Not answering your actual question but we use a rolled up cloth nappy as a newborn head stabiliser in our car seat. A towelling one, obviously not MCN. :wink:
Mummamac
 
Posts: 31
Joined: 20 Mar 2015, 05:15

Re: British-English to American-English 'translation' thread

Postby Cofa's Tree » 06 Oct 2015, 16:22

Thanks mp, we've got the Graco Junior seat, but I would think Maxi Cosi and Graco would have similar testing standards, compared to the generic fleece liner inserts that Amazon is offering up, so if you do have it that would be great, obviously sort costs out.

And thanks for the receiving blanket replies. Looks like they are something we don't have over here, although a couple of muslins might do a similar job. Not sure how practical they sound for every day use though, although from memory, it wasn't something Daniel used for that long anyway...
Cofa's Tree
 
Posts: 1259
Joined: 25 Sep 2012, 06:05
Location: In a Warwickshire village

Re: British-English to American-English 'translation' thread

Postby Marrow » 06 Oct 2015, 18:55

We own a packet of three giant (approx 1 m square) muslins that were sold as summer swaddling blankets. They were useful for that, and for pinning arms to sides (anyone else had to cup feed a newborn?!), but really came into their own as crumb catchers to put on the floor at pubs / restaurants when C was little. They might also work as a head rest, and if you are anything like me you'd get your money's worth out of them.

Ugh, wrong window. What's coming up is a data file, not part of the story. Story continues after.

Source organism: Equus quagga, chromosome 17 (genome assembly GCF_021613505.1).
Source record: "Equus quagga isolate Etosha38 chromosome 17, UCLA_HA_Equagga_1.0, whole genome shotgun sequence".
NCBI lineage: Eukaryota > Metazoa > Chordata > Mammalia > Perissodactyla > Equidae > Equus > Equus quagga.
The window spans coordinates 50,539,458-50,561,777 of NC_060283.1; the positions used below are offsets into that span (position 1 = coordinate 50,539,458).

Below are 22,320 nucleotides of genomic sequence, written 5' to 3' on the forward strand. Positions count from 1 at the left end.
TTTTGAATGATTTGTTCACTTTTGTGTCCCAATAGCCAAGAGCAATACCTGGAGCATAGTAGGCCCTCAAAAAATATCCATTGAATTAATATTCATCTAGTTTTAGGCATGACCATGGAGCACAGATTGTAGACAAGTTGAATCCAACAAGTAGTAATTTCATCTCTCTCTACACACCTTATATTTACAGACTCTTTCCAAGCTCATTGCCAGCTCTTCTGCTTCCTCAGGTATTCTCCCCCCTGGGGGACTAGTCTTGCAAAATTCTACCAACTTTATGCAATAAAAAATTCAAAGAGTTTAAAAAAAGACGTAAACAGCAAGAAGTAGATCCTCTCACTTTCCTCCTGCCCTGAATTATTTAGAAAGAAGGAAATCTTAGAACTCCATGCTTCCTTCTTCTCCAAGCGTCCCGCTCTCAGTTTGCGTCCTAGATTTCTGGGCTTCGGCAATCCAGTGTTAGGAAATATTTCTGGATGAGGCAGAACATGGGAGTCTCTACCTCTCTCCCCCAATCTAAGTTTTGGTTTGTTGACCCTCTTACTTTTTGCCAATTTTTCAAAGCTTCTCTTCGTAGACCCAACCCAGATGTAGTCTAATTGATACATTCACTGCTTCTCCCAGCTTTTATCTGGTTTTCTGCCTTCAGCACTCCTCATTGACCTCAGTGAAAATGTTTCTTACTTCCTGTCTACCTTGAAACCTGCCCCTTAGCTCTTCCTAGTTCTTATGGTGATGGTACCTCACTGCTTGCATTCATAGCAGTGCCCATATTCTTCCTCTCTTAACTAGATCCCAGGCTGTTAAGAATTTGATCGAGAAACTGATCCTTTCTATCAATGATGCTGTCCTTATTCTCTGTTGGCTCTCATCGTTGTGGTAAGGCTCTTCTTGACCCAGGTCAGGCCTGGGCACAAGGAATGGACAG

Mum to a Courgette (July 2012)
Marrow
 
Posts: 1947
Joined: 06 Jan 2013, 14:07

Re: British-English to American-English 'translation' thread

Postby Brigitte » 07 Oct 2015, 03:53

Treeb wrote:Receiving blankets are made of cotton flannel. There doesn't seem to be a standard size for them, we have some that are square and some rectangular. Both types we have are smaller than the large square muslin "swaddling blankets" that we have here, which I think may be different from your "muslins"?


From Canada, I agree with all of this.
I love my kiddos! Two April girls (2011 and 2013) and a May boy (2016). I guess we have spring babies in this family.
Brigitte
 
Posts: 1080
Joined: 15 Aug 2012, 20:11

Re: British-English to American-English 'translation' thread

Postby Cofa's Tree » 07 Oct 2015, 05:46

Big thanks to mp for coming to the rescue and sorting me out with a head insert...and I got to learn about receiving blankets along the way!
Cofa's Tree
 
Posts: 1259
Joined: 25 Sep 2012, 06:05
Location: In a Warwickshire village

Re: British-English to American-English 'translation' thread

Postby KattyLadyBug » 19 Nov 2015, 14:52

I know this thread is ANCIENT, but I came across it and had to clarify some things. I don't know what these things are called in the UK, but in the US, it is as follows: